JFK Assassination Conspiracy Theory True Or False? New Documentary Claims George Hickey, Secret Service Agent, Was Second Shooter [REPORT]

By Melissa Siegel July 29, 2013 8:13 PM EDT
JFK Assassination

Was there a second shooter in the JFK assassination? (Photo: Reuters)

Did the JFK assassination have a second shooter? A new documentary claims that George Hickey, a Secret Service agent for John F. Kennedy, accidentally shot the president on November 22, 1963.

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The film in question, JFK, The Smoking Gun, will air November 3 on ReelzChannel. The date is just weeks before the 50th anniversary of the JFK assassination.

The documentary centers around detective Colin McLaren, who investigated the president's death for four years. It also includes work from author Bonar Menninger, who wrote a book on the assassination.  

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McLaren claims that Hickey was out partying with other agents the night before the president's death. After Lee Harvey Oswald fired the first shot at Kennedy, Hickey allegedly grabbed his gun in order to fire a return shot. However, the shot may have accidentally gone off into Kennedy's neck, perhaps due to the agent's inexperience.

"It was his first time in the follow car, his first time holding the assault weapon he was using," McLaren said at the Television Critics Association press tour on Sunday.

McLaren also claims that forensics shows evidence of hollow-point bullets at the scene that day, even though Oswald did not use this ammunition in his gun. This furthers allegations of a conspiracy in the JFK assassination. However, McLaren and Menninger insist that the second shot was simply a "tragic accident."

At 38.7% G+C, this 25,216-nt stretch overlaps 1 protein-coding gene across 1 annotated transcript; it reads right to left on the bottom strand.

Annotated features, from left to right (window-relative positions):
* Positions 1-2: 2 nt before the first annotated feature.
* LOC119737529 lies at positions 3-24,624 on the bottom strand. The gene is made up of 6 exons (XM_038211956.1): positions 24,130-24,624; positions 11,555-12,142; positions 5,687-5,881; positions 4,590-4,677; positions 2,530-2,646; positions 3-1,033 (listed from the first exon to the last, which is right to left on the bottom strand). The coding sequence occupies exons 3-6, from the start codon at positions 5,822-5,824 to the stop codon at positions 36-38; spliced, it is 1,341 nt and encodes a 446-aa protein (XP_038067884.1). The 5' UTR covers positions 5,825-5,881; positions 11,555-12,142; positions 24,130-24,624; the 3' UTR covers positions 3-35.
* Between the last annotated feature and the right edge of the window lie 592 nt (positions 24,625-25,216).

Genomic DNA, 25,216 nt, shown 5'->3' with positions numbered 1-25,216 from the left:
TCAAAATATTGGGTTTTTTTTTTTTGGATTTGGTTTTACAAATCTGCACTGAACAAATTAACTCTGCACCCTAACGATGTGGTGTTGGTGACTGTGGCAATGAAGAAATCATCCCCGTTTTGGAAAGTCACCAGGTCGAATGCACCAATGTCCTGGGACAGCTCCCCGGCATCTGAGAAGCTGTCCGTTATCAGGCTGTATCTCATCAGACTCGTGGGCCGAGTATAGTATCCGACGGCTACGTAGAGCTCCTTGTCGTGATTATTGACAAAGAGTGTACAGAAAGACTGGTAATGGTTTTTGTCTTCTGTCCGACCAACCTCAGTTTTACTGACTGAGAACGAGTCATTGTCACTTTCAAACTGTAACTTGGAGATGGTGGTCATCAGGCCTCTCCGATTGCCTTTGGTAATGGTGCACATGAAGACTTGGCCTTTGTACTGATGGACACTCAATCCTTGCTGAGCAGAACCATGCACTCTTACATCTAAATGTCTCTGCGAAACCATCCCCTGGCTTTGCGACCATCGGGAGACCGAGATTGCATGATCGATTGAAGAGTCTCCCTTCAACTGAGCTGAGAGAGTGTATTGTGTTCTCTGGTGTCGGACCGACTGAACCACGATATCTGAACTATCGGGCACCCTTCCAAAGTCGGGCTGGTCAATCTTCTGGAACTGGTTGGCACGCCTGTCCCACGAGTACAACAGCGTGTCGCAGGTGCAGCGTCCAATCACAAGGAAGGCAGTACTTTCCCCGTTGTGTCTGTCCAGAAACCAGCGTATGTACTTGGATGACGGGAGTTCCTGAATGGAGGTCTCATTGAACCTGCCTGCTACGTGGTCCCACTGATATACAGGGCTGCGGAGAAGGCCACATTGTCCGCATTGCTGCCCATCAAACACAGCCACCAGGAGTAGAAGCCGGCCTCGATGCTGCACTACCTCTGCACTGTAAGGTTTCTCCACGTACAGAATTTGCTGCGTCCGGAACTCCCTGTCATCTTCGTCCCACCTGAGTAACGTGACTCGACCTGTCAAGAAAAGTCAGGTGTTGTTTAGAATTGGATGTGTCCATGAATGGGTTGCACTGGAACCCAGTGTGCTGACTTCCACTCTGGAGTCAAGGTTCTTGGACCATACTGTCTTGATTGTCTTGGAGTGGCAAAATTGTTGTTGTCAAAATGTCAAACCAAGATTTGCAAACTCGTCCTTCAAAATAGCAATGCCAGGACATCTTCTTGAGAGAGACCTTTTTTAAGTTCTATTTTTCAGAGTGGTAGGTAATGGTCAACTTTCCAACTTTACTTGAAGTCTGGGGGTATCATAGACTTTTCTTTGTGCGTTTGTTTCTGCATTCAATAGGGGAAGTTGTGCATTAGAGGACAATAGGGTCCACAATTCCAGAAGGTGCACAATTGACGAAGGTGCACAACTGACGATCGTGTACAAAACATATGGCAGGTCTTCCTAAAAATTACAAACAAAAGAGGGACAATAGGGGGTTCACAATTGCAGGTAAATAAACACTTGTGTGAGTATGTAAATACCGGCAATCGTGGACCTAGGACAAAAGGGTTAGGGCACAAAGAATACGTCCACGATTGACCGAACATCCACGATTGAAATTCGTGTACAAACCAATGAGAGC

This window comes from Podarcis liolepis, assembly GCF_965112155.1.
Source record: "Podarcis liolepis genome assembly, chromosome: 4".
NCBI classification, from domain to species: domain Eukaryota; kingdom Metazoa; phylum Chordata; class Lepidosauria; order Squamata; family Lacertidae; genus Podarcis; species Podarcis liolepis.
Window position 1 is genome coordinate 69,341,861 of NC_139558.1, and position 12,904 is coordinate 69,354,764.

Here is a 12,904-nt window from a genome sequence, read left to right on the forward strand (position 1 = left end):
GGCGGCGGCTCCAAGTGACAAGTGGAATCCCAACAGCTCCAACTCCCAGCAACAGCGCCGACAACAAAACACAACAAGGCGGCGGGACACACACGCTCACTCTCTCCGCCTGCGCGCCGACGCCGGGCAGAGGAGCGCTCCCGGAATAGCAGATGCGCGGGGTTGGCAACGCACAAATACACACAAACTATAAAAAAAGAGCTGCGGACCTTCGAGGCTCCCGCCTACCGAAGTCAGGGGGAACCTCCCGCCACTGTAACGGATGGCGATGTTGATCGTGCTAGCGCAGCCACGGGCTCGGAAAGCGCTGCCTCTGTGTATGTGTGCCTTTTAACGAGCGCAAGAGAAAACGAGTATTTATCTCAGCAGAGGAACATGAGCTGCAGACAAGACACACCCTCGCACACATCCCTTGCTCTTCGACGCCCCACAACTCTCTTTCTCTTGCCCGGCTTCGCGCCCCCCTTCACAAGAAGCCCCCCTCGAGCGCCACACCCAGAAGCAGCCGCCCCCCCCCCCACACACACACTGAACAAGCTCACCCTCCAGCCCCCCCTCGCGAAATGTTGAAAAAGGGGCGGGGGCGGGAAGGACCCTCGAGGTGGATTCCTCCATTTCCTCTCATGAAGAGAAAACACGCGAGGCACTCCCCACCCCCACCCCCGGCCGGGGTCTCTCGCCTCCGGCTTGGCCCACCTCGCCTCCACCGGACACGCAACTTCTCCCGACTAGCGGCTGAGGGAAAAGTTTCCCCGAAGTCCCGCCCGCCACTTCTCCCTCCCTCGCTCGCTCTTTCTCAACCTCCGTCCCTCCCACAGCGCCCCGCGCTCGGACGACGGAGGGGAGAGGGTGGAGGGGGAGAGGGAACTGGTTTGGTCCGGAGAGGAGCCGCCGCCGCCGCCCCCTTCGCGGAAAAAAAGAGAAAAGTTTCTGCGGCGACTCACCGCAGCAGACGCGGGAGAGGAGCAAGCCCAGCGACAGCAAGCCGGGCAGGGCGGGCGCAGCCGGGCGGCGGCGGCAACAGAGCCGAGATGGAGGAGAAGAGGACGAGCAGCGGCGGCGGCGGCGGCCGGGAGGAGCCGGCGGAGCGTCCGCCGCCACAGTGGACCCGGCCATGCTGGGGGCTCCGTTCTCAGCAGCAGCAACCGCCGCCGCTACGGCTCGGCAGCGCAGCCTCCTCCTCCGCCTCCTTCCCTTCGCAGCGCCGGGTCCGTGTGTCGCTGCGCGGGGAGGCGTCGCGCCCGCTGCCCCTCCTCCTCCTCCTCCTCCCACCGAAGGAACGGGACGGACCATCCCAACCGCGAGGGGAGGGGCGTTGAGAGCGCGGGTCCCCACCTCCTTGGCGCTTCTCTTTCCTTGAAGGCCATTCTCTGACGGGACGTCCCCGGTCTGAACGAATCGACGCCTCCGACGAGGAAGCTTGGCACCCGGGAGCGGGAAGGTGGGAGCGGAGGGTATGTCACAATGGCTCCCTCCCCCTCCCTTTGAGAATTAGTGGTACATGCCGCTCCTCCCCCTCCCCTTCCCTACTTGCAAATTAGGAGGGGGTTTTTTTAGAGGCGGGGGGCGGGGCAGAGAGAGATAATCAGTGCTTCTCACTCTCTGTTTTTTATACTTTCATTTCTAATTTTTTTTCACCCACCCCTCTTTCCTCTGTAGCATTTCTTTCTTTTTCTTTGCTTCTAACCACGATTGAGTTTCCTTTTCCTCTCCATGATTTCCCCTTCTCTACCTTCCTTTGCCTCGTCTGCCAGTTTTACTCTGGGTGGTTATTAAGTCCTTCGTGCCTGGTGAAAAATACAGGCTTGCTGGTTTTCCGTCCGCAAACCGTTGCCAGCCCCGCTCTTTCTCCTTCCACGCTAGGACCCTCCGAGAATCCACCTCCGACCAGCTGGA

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"We don't suggest that he was in any way involved in a conspiracy," the detective said.

Still, Hickey was apparently unhappy about being linked to this JFK assassination conspiracy. The former agent sued Menninger in the 1990s after the author made similar claims in his book. The case was ultimately settled, and Hickey died two years ago.

"I'm sure that [Hickey] suffered greatly from this," Menninger said. "The fact that he passed on — maybe it's time to talk about it."

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Hickey also denied these charges in a witness statement the day after the president's death. He admitted that he raised his gun that day but claimed he did not fire it.

"At the end of the last report I reached to the bottom of the car and picked up the AR-15 rifle, cocked and loaded it, and turned to the rear," Hickey said. "At this point the cars were passing under the over-pass and as a result we had left the scene of the shooting. I kept the AR-15 rifle ready as we proceeded at a high rate of speed to the hospital."

Conspiracy theories have surrounded the JFK assassination for years. However, a report from the Warren Commission in the 1960s concluded that Oswald was indeed the lone gunman that November day. But according to the documentary's executive director, Michael Prupas, the film will show us a side of the shooting that we have never seen before.

"Our documentary is going to be the only one that has opened the case forensically and looked at the evidence from the beginning and examined everything that happened that day in Dealey Plaza."

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